PKK tactics may drive Turkey into a reluctant invasion
Soon after midnight last Sunday, a detachment of the Kurdistan Workers' Party (PKK) surrounded a 50-strong unit of the Turkish army near the village of Daglica in Hakkari province, three miles from Turkey's border with Iraq.
The operation was well planned. The PKK guerrillas first cut the electricity and telephone lines to the Turkish army post and then isolated it by blowing up a bridge. The besieged soldiers could see the PKK taking up positions through their night-vision equipment and monitored their radio communications.
When the PKK did attack it overran the outpost, killing at least 16 Turkish soldiers, wounding 17 and capturing eight whom the PKK still holds. The PKK claims only three of its men were slightly wounded and later released pictures of the Turkish prisoners.
It was the most effective PKK action for years and the Turkish government's reaction to it has re-launched the PKK as a political player in the region. It is no longer an irrelevant relic of its failed bid to lead the 15 million Turkish Kurds to independence which collapsed after its military defeat in the 1990s and the capture of its leader Abdullah Ocalan in 1999.
Sunday's attack had an explosive impact on Turkey because the Turkish army and its civilian supporters are eager to persuade Turks that the moderate Islamist government is insufficiently patriotic. For his part, the Turkish prime minister Tayyip Erdogan had been skilfully threatening to send the army across the border but not in fact doing so.
Talking to PKK leaders in their headquarters in the Qandil mountains it is not clear how far they are trying to tempt Turkey into a trap by provoking it into invading northern Iraq. A Turkish invasion would be much in the PKK's interests since the Turkish army would become embroiled with the powerful military forces of the Iraqi Kurds.
The PKK leaders do not feel themselves in much danger. The mountains and gorges have been a redoubt for guerrillas for thousands of years. "Nobody can get us out of here," says Bozan Tekin, a PKK leader, pointing to the mountain walls surrounding the cluster of stone houses where we met. He claimed that Alexander the Great had been balked by the mountains of Kurdistan and suggested the Turks would be no more successful.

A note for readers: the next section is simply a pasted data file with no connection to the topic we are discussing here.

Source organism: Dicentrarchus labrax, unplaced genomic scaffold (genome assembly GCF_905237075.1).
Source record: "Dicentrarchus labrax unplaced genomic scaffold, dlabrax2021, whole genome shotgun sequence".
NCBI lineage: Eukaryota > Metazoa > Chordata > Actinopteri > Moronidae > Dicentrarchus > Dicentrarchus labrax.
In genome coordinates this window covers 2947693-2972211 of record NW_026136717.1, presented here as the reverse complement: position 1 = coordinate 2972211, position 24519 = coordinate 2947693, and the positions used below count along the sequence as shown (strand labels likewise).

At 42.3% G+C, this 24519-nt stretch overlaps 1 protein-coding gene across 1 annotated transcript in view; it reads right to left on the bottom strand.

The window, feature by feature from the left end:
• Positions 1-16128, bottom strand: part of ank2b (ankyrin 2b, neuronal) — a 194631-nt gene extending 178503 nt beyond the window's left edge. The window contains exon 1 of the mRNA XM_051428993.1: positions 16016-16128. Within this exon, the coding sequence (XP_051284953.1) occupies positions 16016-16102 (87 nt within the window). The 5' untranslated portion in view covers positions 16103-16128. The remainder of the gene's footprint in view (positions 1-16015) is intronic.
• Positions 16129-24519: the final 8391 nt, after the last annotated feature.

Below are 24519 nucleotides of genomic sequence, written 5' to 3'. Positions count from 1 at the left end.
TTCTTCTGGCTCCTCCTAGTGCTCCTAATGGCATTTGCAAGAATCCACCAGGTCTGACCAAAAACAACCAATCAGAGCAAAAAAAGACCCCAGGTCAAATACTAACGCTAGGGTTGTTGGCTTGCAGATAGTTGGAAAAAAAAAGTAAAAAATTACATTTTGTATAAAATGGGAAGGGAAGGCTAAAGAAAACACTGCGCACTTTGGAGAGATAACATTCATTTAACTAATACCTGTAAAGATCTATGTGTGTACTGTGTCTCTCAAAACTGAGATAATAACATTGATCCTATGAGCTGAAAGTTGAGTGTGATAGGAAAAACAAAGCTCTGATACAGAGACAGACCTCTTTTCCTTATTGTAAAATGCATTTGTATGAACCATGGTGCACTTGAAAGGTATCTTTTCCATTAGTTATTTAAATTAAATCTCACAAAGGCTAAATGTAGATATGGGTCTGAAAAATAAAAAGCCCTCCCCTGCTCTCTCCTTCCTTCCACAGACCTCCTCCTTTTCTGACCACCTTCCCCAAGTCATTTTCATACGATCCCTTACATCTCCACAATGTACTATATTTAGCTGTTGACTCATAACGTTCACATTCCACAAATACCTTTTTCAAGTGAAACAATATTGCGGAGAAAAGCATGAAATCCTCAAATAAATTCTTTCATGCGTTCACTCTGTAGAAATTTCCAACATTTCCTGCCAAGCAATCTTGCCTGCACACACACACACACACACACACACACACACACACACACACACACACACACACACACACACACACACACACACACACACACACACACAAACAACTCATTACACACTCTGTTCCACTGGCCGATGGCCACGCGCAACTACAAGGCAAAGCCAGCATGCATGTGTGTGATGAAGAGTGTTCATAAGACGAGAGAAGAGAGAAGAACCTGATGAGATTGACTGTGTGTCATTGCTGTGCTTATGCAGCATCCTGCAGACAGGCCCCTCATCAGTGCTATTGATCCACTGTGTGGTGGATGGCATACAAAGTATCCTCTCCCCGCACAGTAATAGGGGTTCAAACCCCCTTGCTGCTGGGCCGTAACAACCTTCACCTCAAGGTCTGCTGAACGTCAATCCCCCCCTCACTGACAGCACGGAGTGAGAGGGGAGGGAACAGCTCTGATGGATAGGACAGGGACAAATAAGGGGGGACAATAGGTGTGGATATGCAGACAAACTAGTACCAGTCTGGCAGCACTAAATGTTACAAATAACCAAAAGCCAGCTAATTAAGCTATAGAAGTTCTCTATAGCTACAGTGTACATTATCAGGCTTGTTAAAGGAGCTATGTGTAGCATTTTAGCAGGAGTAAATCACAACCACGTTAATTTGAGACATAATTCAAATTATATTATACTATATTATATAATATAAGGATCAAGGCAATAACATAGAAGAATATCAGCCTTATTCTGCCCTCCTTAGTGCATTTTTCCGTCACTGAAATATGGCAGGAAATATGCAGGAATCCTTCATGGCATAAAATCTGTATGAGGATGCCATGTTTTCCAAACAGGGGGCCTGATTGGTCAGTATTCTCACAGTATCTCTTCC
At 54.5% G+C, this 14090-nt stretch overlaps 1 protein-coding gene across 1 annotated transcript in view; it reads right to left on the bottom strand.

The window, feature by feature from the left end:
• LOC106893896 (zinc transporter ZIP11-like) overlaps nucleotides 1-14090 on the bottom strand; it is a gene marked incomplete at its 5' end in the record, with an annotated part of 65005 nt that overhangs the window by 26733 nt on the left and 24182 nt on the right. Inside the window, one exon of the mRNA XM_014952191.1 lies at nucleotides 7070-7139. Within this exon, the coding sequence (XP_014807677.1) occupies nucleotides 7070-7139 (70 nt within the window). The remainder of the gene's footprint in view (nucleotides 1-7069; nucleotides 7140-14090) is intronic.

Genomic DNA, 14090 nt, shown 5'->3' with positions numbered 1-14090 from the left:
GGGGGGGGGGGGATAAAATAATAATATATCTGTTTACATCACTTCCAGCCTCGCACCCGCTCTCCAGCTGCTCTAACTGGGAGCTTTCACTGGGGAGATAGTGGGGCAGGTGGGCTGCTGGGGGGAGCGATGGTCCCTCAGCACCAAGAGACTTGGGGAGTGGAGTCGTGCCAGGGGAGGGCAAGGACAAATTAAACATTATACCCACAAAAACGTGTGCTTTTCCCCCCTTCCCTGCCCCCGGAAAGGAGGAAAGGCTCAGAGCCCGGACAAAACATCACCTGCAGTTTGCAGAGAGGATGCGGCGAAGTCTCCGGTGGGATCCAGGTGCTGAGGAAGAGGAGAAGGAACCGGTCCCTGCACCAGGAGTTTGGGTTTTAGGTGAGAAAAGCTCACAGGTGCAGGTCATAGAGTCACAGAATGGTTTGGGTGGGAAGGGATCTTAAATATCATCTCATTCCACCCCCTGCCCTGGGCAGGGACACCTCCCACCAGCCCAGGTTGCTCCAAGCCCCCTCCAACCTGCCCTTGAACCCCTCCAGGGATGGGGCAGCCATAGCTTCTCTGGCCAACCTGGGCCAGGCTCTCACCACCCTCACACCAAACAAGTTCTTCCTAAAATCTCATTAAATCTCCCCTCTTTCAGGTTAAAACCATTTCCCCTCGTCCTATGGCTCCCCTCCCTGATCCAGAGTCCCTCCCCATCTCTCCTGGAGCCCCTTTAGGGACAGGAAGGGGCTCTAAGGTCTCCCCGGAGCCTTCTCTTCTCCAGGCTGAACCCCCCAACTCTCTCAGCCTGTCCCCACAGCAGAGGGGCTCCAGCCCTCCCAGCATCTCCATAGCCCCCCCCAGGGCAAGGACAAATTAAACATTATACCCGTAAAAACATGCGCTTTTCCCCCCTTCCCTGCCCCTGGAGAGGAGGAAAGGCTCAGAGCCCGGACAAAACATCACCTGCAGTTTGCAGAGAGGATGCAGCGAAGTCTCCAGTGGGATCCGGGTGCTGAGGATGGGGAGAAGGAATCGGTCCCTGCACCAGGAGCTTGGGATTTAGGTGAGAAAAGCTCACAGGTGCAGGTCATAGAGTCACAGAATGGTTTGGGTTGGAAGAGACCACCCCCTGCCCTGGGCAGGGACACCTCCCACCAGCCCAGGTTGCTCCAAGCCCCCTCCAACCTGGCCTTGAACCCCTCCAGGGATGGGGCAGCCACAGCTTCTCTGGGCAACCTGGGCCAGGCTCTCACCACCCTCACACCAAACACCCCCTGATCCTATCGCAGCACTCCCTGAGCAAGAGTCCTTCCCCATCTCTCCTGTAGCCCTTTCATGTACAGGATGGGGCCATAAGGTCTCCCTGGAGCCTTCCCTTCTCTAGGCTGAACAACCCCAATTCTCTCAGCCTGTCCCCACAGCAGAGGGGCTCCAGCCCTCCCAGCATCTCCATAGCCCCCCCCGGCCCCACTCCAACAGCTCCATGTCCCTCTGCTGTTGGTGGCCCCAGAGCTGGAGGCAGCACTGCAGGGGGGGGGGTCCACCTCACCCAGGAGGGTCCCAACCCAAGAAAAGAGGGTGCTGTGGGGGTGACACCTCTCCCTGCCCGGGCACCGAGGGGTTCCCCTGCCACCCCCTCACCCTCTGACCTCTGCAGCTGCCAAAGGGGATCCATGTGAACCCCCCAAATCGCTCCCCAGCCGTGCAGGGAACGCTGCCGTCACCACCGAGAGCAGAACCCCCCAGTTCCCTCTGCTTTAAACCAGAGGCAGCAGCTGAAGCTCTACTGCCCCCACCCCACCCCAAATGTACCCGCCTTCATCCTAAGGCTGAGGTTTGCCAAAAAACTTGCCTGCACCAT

The natural defences of the Qandil are impressive. We started in the plain below the mountains in the village of Sangassar and then drove along the side of steep hills, dotted with small oak trees, which fall away on one side to form a gorge.
At the top of a pass we entered PKK territory, the entrance to which is guarded by a series of checkpoints and PKK fighters in uniform. They told us to keep straight on to the village of Kurtak and not to divert off the road. Diversions were not tempting since the only side roads are rutted paths leading further into the mountains. Houses are few though nomads herding sheep had pitched their tents by the streams and were gathering firewood.
One of several difficulties facing a Turkish invasion force is that they are unlikely to locate the PKK in this wilderness of mountains. The place we met Bozan Tekin was miles away from the nearest PKK camp which, say local sources, can only be reached after an hour in a vehicle and seven or eight hours trek on foot. The base itself consists of scattered houses hidden in a cleft between the rocks.
But the strength of the PKK position has less to do with geography and more to do with the politics of the region. Since it was founded in 1978 the PKK has always benefited from Ankara's refusal to recognise that there is a Kurdish minority and the stifling of all means of constitutional protest. It still does.
Militarily, the PKK are not very strong. The figure given for its forces inside northern Iraq is about 3,000. They claim that they have been trying to abide by a ceasefire since 1 October 2006, but it is a curiously flexible ceasefire that includes the right of self-defence and retaliation. The PKK's pin-prick attacks do not have much military impact on the 100,000 Turkish soldiers massed north of the border. But they do inflict serious political damage on the Turkish government because any Turkish casualties drive it towards an invasion of Iraq that it does not want to carry out.
There is a further problem for Turkey that is also largely of its own making. The only Iraq force capable of evicting the PKK from its mountains is the Kurdistan Regional Government (KRG) led by Massoud Barzani. But Turkey refuses to recognise the KRG because it is Kurdish and will only deal with the Iraqi government in Baghdad which, as one observer put it, has "about as much influence in Iraqi Kurdistan as Britney Spears".
In an interview with Aljazeera English television Masrour Barzani, the powerful head of the Kurdish intelligence service (Parastin), says pointedly that if the KRG is not consulted about an agreement between Baghdad and Ankara then it will not necessarily go along with it. In any case, he says the PKK bases are "in remote and isolated areas" outside his government's control.
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